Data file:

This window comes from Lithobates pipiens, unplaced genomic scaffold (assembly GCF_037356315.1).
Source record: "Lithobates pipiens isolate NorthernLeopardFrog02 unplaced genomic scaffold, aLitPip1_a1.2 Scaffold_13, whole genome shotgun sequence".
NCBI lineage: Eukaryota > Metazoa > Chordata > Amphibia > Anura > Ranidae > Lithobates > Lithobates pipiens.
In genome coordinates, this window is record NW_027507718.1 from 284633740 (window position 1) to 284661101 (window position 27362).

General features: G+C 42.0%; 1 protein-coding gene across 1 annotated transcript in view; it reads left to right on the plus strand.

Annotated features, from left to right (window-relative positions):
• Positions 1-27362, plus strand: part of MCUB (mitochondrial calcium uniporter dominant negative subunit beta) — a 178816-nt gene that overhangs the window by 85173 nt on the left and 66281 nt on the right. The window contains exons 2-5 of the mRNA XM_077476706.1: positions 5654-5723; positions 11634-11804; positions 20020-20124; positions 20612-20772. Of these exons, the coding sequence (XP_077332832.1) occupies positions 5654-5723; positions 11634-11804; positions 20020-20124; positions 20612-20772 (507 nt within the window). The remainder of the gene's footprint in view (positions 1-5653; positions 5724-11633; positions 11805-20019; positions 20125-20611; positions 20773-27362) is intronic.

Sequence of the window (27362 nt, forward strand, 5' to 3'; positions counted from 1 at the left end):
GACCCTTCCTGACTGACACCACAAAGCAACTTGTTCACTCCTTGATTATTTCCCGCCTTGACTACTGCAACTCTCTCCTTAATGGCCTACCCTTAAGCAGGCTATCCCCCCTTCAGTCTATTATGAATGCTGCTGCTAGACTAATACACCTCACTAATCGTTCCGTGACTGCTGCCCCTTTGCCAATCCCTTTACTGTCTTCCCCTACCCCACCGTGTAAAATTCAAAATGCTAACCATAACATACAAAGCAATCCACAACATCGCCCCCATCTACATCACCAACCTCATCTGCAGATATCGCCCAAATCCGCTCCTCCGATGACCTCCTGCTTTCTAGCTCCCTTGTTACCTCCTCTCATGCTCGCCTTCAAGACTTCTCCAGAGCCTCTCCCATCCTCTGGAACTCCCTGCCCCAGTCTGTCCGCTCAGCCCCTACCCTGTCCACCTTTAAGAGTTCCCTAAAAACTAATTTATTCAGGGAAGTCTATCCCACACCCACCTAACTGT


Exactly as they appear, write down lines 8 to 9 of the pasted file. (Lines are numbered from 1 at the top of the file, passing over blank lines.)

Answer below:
Sequence of the window (27362 nt, forward strand, 5' to 3'; positions counted from 1 at the left end):
GACCCTTCCTGACTGACACCACAAAGCAACTTGTTCACTCCTTGATTATTTCCCGCCTTGACTACTGCAACTCTCTCCTTAATGGCCTACCCTTAAGCAGGCTATCCCCCCTTCAGTCTATTATGAATGCTGCTGCTAGACTAATACACCTCACTAATCGTTCCGTGACTGCTGCCCCTTTGCCAATCCCTTTACTGTCTTCCCCTACCCCACCGTGTAAAATTCAAAATGCTAACCATAACATACAAAGCAATCCACAACATCGCCCCCATCTACATCACCAACCTCATCTGCAGATATCGCCCAAATCCGCTCCTCCGATGACCTCCTGCTTTCTAGCTCCCTTGTTACCTCCTCTCATGCTCGCCTTCAAGACTTCTCCAGAGCCTCTCCCATCCTCTGGAACTCCCTGCCCCAGTCTGTCCGCTCAGCCCCTACCCTGTCCACCTTTAAGAGTTCCCTAAAAACTAATTTATTCAGGGAAGTCTATCCCACACCCACCTAACTGT